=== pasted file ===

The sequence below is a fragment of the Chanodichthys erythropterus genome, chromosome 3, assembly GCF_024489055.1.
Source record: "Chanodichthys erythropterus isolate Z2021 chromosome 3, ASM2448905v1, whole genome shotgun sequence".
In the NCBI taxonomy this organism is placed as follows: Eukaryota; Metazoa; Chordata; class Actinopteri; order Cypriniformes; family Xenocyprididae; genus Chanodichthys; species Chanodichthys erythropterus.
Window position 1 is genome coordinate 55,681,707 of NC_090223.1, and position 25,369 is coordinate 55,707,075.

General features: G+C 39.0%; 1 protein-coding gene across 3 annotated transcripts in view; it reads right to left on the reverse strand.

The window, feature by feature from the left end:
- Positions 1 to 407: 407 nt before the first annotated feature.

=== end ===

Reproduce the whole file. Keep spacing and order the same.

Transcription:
The sequence below is a fragment of the Chanodichthys erythropterus genome, chromosome 3, assembly GCF_024489055.1.
Source record: "Chanodichthys erythropterus isolate Z2021 chromosome 3, ASM2448905v1, whole genome shotgun sequence".
In the NCBI taxonomy this organism is placed as follows: Eukaryota; Metazoa; Chordata; class Actinopteri; order Cypriniformes; family Xenocyprididae; genus Chanodichthys; species Chanodichthys erythropterus.
Window position 1 is genome coordinate 55,681,707 of NC_090223.1, and position 25,369 is coordinate 55,707,075.

General features: G+C 39.0%; 1 protein-coding gene across 3 annotated transcripts in view; it reads right to left on the reverse strand.

The window, feature by feature from the left end:
- Positions 1 to 407: 407 nt before the first annotated feature.